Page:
A Village of Hypocrites In Louis Becke’s short story, “In a Native Village”, tensions build between the native islanders and a white trader from Australia. Throughout the story, there are many incidents in which people are in constant search for ways to benefit their own selfish needs through financial gain. From the village elders to the young children, there are attempts to swindle the Australian trader by false accusations. A constant back-and-forth battle occurs between the trader and the natives by the enforcement of fines for the villager’s monetary gain.
The island is populated by hypocritical natives that claim to practice Christian principles, but are truly a group of selfish and greedy people. In Becke’s story, his interpretation of the villagers is that of a savage group of people that do not even seem to realize their own hypocrisies. It is revealed in several parts of his story that the natives had at some point in time adopted Christianity, but the actions of the people speak otherwise.
In the trader’s words, “In the course of a few weeks some terrific encounters had taken place between my women servants and other of the local females, who regarded them as vile usurpers of their right to rob and plunder the new white man” (par. 1). Villagers attempting to rob and plunder the trader, certainly does not uphold the Christian morals that the people of the island claim to practice. The town councilors of the village are a group of people known as the Kaupule.
The group consists of respected elders that are responsible for running the village. People that are looked up to such as the Kaupule, would most likely be a group of people that uphold good morals for others of a younger generation to follow. The fabrication of the Kaupule’s story of a horse brought from New Zealand to the island that has damaged the villager’s crops is symbolic of the villager’s feelings towards the white man on the native island.
The conversation between the trader and his Samoan cook is as follows, “Harry looked very uncomfortable and disinclined to speak, but at last let the cat out of the bag and revealed a diabolical conspiracy – the horse had been brought back from my undoing, or rather for the undoing of the strings of my bag of dollars” (par. 10). The Kaupule does not set a good moral example for others to follow, but in reality are the complete opposite of the moralities that they claim to follow. The common view of a “Christian” person is that of a clean cut person who does not swear, lie, and steal from others.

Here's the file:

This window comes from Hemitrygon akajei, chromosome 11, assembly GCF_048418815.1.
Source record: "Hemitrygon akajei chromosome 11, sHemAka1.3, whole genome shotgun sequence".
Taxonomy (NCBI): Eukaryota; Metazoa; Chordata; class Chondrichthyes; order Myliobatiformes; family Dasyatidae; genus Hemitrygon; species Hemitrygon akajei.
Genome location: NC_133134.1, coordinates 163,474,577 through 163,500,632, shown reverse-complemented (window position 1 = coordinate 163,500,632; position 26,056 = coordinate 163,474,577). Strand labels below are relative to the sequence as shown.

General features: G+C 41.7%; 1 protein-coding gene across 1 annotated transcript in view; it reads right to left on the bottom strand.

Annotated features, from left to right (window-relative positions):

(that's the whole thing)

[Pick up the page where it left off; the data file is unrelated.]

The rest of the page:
Becke’s description of the town deacons is that of a group of men with tattoos covering their faces, and one man having one eye. A deacon is not typically known to fit this description, and the villagers once again appear to be the opposite view of the normal interpretation of Christians with good morals. During the confrontation between the villagers and the trader, “A dirty old ruffian with one eye and a tattooed face regarded me gravely for a moment, and then asked me in a wheezy, husky voice if I knew that Arianas and Sapphira were struck dead for telling lies” (par. 19).
It is ironic that the deacon is accusing the trader of lying when he is the one that is lying, and the quoting from the bible does not seem right coming from these types of men. Becke’s interpretation of these native islanders is that of a selfish and greedy group of people from the elders to the young children. The morals that the Kaupule have exhibited has most likely taught the children how to behave. The trader’s pigs are symbolic of the foul and detestable deeds that all of the villagers do to swindle the white trader. The pigs are a means for the lying children to get money out of the trader by theft and lies.
After the children return the traders piglets, the trader states, “Glad to recover the squealing little wanderers at any cost, I gave each lying child a quarter-dollar” (par. 28). The trader recognizes that the children are just like any other villager, a lying, swindling, greedy, person. The villagers appear to be a greedy group of people swindling the trader for money to finance the building of their church. It is ironic to steal to obtain money for a house in which to worship God. Becke’s interpretation of these people is of a group of hypocrites to the extreme.
In the story, the trader’s words are “Twas mine own prized black Australian boar, daubed over with splashes of coral lime whitewash. And the whitewash came from a tub full of it, with which the natives had that morning been whitening the walls of the newly-built church. The one-eyed old scoundrel of a deacon told me next day it was a judgment on me” (par. 30). It is if the natives do not realize the extremeness of their deceitful behaviors. By tricking the trader into killing his own pig, and the one-eyed deacon stating that it was a judgment on the white man.
Becke’s story is an interpretation of a large group of people that are lying, deceitful, hypocrites that never see the error in their ways. The morals of these people are the complete opposite of the “Christian morals” that they claim to practice. The white trader is just a pawn in the islanders lying and cheating ways in order to get what they want. The entire story is an ironic tale, of a village of people that never see the error in their hypocritical ways. Work Cited Becke, Louis. “In a Native Village. ” Classic Reader. Blackdog Media. 2010. Web. 27 Mar. 2012